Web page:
The Gasthof zum Goldenen Sternen (1412) is considered to be the oldest tavern in Basel. Its story is interesting and unique for two reasons: on the one hand, the Sternen was not always located where it is today; on the other one, it has always been called Sternen, but for quite some time not Goldener Sternen or Golden Star.
For centuries, the Sternen stood in the Aeschenvorstadt, the youngest of Basel's five suburbs, which was laid out around the middle of the 14th century. The suburb ze Eschemars Thor, the Aeschentor or Aeschen Gate, quickly expanded in the original garden grounds. For Basel, the Aeschentor became the gateway to and from the Jura region.
The Goldener Sternen was built long before Basel joined the Swiss Confederation in 1501. However, this was not the name of the tavern when the envoys of the ten cantons are thought to have met here for their first welcome drink. At that time, the tavern was a Herrenwirtschaft exclusively catering to men and called zem swartzen Sternen. The property was first documented in 1349. The Sternen was one of the 13 Herrenwirtschaften that had tavern rights. With this privilege, guests could be offered three kinds of wine and a meal. Originally, it consisted of two properties, the front building looking on the street and the rear building looking on an alley, the Sternengässlein.
That is why 19th-century sources still speak of the vordern und hintern schwarzen Sternen, the front and rear buildings, that is. This name was retained until 1873, when it was given its “golden” nickname.
In the form in which the tavern was known until it was relocated, it may only have existed from the 15th or even 16th centuries, for during the conflagration of 1417, most of the city from Streitgasse to the gates of St. Alban and Aeschen fell prey to the fire.
The building was a monument of unadulterated Gothic architecture with its characteristic, broad façade, pretty arrangement of the windows and well-proportioned gate, which barely allowed two-wheeled carts pulled by a single horse to enter, and with its beautiful beams in the passageway. The interior also had some quite remarkable features: the warm wooden panelling of the halls, the oak doors decorated with brass fittings and, above all, the delicate Renaissance column in the hall on the first floor.
A nice story tells us about the time in 1697, when Johann Eglinger of the Hirzen and Friedrich Lüdi of the Schwarzer Sternen fought over an ordinary rubbish pit along the wall dividing the two properties and the two brought their fight all the way to the Court of Five responsible for building issues.
In 1964, when the municipal authorities decided to broaden the main street, the fate of the tavern on Aeschenvorstadt 44 seemed to be sealed. But cautious as people were, the decision had already been made several years before to carry out any necessary demolition work in an extremely careful manner; after all, the historical value of the building was well known. It was only during these works that, behind the late Gothic façade, surprising, older and valuable wall and ceiling paintings on plaster, baroque painted wooden beam ceilings and a coffered ceiling inlaid with stars came to light, which are unparalleled in Basel in terms of quality and condition.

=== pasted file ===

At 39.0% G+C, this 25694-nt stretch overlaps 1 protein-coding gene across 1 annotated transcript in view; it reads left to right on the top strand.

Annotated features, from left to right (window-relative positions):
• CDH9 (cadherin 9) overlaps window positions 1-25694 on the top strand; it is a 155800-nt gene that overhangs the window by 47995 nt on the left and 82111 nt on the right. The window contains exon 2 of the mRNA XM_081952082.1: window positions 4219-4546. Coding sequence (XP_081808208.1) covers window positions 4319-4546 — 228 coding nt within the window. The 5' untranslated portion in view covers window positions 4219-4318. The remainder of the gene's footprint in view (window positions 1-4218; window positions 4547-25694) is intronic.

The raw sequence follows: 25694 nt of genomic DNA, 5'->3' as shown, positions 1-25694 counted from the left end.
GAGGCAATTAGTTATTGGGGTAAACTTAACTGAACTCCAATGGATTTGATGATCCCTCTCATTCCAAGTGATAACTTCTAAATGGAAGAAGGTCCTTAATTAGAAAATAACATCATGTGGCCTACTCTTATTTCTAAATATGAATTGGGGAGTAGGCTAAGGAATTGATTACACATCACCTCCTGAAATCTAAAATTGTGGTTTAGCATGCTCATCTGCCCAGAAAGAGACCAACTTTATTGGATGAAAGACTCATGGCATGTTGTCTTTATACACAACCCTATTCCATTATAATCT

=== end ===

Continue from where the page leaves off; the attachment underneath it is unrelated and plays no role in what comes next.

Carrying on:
Thereupon, all parts of the building worth preserving were carefully dismantled, preserved, and numbered by the Basel Preservation-of-Monuments Department. In 1973/74, the Sternen was re-erected in the so-called Dalbeloch, on the site of the Letzistube restaurant formerly there from 1859 till 1967. Just a few steps away is Letziplatz, a square adorned by a piece of the old Basel city wall. Next to it is the old paper mill that, today, is used as a museum. In 1993, the Sternen was renovated and, after a five-month renovation period, the tavern met the latest gastronomic standards. In addition, historically false elements such as the pseudo-baroque ceiling in the foyer of the first floor were removed.
Historycally Interesting Parts
Coffered ceiling with inlaid stars from the 17th century,
from the second floor of the old tavern.
Mural paintings with pigeons and curtain motifs from the 18th century,
from the hall on the first floor of the old tavern.
Letzistube – Letzi Hall
Baroque painted wooden beam ceiling from the 17th century;
original wall cladding on the second floor of the old tavern.
Arabesques mounted on glass, original paintings from the 16th century;
from the first floor of the old tavern.
Foyer on the 1st Floor
Lintel stones of the E.E. Zunft zu Gartnern, the house of the gardeners’ guild on Gerberstrasse 38, probably originally placed above the entrance to the guild hall, before 1460; same type of arabesques as in Letzistube.
Baroque ceiling painted with animals, fruit medallions, and vines;
end of the 17th century; from various upper-floor rooms of the old tavern.
Tripartite Gothic stepped windows.
Fragments of Gothic murals from the old tavern.
Zunft zu Gartnern – the Gardener's Guild
Baroque door lintel from the former guild house, carving of 1710.
Oil painting showing guild master and mayor Franz Robert Brunschwyler,
founder of the Franziska-Mähly (a banquet) of 1690.
The vaulted cellar is suitable for the most varied and enjoyable
banquets and offers space for up to 80 guests. Modular lighting and
mirrors on the walls provide the room with its highly special character.
The hall can be directly and comfortably reached by lift.